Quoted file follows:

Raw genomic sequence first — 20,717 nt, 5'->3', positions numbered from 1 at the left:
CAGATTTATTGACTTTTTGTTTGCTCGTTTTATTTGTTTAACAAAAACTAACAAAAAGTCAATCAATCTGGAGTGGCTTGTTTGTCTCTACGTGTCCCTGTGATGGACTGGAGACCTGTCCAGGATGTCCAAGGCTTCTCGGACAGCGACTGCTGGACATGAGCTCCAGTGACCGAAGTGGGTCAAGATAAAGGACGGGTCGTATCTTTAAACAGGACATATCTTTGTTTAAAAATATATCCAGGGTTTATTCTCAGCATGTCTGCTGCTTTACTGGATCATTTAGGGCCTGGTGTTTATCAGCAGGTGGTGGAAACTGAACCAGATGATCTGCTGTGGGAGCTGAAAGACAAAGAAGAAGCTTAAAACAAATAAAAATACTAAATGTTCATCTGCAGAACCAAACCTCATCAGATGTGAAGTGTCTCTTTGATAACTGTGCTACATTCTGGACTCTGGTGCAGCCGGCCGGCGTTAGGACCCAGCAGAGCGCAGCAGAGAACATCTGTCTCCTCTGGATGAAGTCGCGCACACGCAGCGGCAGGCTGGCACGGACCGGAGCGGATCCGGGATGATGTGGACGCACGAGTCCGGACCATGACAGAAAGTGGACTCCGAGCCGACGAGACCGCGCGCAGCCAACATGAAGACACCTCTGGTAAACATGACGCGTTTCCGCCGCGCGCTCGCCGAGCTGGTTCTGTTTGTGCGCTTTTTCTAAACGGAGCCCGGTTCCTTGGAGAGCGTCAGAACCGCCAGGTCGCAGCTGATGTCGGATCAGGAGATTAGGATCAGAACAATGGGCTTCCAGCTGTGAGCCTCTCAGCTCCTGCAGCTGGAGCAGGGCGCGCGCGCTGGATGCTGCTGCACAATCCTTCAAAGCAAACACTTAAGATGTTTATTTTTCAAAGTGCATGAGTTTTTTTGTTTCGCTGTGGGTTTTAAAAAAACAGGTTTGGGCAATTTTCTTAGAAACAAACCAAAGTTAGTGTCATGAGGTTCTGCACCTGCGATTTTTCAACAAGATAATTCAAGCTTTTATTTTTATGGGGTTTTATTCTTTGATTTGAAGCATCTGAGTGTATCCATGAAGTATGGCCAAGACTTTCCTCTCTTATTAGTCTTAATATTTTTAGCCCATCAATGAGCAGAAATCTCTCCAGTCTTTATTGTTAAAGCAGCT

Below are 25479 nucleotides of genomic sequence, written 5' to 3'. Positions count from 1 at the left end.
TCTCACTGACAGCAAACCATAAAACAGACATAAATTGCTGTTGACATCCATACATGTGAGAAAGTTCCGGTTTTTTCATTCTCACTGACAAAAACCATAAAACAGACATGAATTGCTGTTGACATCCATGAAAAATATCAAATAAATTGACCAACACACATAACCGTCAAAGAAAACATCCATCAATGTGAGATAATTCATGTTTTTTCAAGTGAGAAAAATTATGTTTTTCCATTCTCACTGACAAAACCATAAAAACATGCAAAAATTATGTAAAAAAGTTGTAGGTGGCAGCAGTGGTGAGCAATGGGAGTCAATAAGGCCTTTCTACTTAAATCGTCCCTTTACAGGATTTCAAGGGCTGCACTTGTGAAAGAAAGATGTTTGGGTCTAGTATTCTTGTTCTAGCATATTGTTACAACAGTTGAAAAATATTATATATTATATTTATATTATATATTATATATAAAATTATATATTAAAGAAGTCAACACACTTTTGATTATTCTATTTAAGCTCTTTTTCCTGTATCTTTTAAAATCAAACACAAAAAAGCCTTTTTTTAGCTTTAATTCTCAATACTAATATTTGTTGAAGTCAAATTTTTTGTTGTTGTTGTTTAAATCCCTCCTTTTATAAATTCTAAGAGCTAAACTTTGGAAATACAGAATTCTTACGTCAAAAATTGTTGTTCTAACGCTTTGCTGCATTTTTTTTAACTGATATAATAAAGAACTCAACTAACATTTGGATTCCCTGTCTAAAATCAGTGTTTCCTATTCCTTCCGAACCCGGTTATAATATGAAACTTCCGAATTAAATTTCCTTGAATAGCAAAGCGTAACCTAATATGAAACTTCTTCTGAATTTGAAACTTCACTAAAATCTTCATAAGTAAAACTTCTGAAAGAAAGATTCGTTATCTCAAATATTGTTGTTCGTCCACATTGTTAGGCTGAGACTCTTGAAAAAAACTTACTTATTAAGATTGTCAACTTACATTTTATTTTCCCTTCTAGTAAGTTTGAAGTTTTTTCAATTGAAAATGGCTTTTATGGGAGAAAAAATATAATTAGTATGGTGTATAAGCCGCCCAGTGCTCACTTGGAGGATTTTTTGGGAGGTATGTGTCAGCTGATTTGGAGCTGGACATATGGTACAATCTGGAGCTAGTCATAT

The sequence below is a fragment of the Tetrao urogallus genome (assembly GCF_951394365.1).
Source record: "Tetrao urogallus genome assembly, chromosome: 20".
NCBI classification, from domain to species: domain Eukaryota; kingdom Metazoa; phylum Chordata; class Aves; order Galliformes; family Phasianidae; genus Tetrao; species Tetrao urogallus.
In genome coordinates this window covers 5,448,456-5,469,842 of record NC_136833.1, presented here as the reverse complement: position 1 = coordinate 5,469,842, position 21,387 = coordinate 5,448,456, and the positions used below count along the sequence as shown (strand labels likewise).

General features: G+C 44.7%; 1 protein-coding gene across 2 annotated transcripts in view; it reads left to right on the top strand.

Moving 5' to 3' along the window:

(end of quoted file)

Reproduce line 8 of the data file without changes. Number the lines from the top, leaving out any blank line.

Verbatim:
In genome coordinates this window covers 5,448,456-5,469,842 of record NC_136833.1, presented here as the reverse complement: position 1 = coordinate 5,469,842, position 21,387 = coordinate 5,448,456, and the positions used below count along the sequence as shown (strand labels likewise).